It's tough to get a word in edgewise when chatty Albert Belle telephones

June 13, 1999|By Michael Olesker

THE NEXT TIME Albert Belle telephones here, will somebody please tell him I'm not in?

You know how Albert is: Yakety-yakety-yak. All the time, the guy's got to chat up some reporter, cornering one of them in the locker room for one of his "special" talks, wrapping an affectionate hug around another guy's Adam's apple out by the batting cage, or telephoning at any hour of the day, just to see if everything's as swell in our perfect little world as it is in his.

He called just the other day, the way he always does.

"It's Albert," he said.

"Albert who?" I said.

I always do this, just to kid the big guy.

"Albert Belle," he said, falling for my little joke the way he always does. "You know, from the Baltimore Orioles. The baseball guy."

"Oh, that Albert Belle," I said. And then the two of us just laughed and laughed, in that special way of all pals who have worked hard to get to know each other and appreciate each other's sensitivities and professional needs.

But it does get a bit too much sometimes.

"Don't you want to interview me?" Albert will say with his usual puppy-dog enthusiasm every time he calls here.

"Interview?" I'll say. "About what, for goodness' sake?"

"I don't know," he'll say. "About how I hit that home run when we were down by three in the ninth and the bases were full? Sure, it was in 1995, and I was playing for Cleveland, but still "

"Nah," I'll say, "I got a Harford County Zoning Board meeting to cover, and they're talking about some fascinating issues regarding sewage disposal. Some other time maybe."

"Well," Albert will say, "how about my philosophy on how to hit a right-handed submariner coming out of a late-afternoon haze when he's throwing inside and the sun's in my eyes and every fiber in my body's worried that the guy's gonna plunk one in my ribs?"

"Nah," I'll say. "I got Kathleen Kennedy Townsend on the other line, and she wants to talk about the fun side of Parris Glendening. Get back to me later. Maybe in November."

See, this is what got Albert in trouble in Chicago, and Cleveland before that -- this constant sucking up to reporters. Ask Mr. Rosenthal or Mr. Eisenberg of The Sun about it. They'll tell you, the guy's constantly trying to win brownie points with them. Or ask Mr. Steadman or Mr. Schmuck, or Mr. Strauss or Mr. Kubatko, who travel with the Orioles every day. They'll tell you, they can't shut the guy up. Even Mr. Rodricks will be getting calls from Albert, asking to be taken on fishing trips and generously volunteering to buy the anchor to wrap about someone's neck.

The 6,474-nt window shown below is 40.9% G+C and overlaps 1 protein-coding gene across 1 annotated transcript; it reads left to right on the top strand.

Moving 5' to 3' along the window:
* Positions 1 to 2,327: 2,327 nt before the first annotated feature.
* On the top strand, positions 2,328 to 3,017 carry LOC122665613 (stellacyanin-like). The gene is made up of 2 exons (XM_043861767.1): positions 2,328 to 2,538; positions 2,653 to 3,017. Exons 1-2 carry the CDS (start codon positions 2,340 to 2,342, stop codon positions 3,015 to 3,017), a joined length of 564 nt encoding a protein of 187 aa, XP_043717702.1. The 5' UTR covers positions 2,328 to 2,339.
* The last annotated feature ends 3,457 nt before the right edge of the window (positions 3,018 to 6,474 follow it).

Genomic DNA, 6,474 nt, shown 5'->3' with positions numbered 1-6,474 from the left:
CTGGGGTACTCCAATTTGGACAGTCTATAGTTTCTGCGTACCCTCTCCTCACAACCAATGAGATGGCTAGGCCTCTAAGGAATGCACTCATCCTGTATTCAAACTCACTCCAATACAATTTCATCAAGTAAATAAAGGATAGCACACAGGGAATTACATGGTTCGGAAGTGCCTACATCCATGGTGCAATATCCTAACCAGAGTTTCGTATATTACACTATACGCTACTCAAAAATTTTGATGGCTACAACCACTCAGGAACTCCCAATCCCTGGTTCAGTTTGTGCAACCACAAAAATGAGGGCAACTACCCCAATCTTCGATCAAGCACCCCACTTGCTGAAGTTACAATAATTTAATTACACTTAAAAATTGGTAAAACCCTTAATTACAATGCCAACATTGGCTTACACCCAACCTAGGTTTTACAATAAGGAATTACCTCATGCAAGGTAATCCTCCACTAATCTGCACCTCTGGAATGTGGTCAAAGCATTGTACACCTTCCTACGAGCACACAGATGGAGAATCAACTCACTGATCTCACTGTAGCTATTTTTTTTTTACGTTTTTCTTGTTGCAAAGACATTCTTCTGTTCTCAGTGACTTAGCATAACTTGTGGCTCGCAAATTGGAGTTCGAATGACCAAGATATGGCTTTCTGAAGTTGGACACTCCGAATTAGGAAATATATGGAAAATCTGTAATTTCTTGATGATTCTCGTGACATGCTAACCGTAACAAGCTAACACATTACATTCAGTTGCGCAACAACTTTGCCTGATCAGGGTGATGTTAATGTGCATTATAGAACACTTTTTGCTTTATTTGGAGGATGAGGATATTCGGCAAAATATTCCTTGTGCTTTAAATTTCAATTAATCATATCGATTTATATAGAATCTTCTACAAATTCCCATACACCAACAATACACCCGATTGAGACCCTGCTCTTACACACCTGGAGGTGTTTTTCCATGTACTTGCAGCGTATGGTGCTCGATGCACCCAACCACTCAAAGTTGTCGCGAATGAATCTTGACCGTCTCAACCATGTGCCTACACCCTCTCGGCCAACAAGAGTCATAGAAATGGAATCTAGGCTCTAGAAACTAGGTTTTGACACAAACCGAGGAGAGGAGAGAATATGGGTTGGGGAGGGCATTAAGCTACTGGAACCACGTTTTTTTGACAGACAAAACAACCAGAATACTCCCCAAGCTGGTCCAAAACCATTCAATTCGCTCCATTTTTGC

It's the selfless way of all modern ballplayers. They model themselves after the best of Mother Teresa and Father Flanagan, only wishing to do right by others.

It's always been typical of Albert. He called here the other day and said, "How ya been? The wife and kids OK? Can I loan you some money? How about if we go out after today's game and see if we can loan somebody else some money?"

"Albert, Albert, Albert," I told him. "Sure, you make $13 million a year, pal, but you've got to pace yourself. Over 52 weeks in a year, that comes out to only $250,000 a week. You start handing out $1,000 here and $1,000 there, and pretty soon you're down to only $248,000 a week."

The modern athletes, God bless 'em.

The baseball players pick up an elongated piece of wood and pound a round object with it, the way Neanderthals once did, and we call them heroes for this.

The football players learn the art of separating a man from his knee cartilage, and we glorify them for this.

The basketball players stand over a basket and jam a ball into it, and the hockey players make an art form out of knocking out each others' dentures, and we deify them.

And yet, the athletes insist on never letting it go to their heads. Self-importance is an alien term to them. They only want to be helpful, only want to be role models to children, only want to set down roots in a community, even if it means sacrificing a couple of bucks to do it.

Like my pal Albert, who keeps calling here just to say hi.

"Albert, Albert, Albert," I said when he called the other day. "What's this business about you failing to run all the way to first base on a ground ball? It's only 90 feet."

"So what?" he said. "I ran most of the way, didn't I?"

"Well, yeah," I said. "I suppose you have a point there. But what about that fight with Ray Miller in the dugout?"

"Fight?" Albert said. "That was no fight. I was only offering my views on the peace settlement in Kosovo."

See, that's why I won't take Albert's calls any more. First he wants to talk baseball, then he wants to talk money, then he wants to talk politics.

I can't get a word in anywhere.

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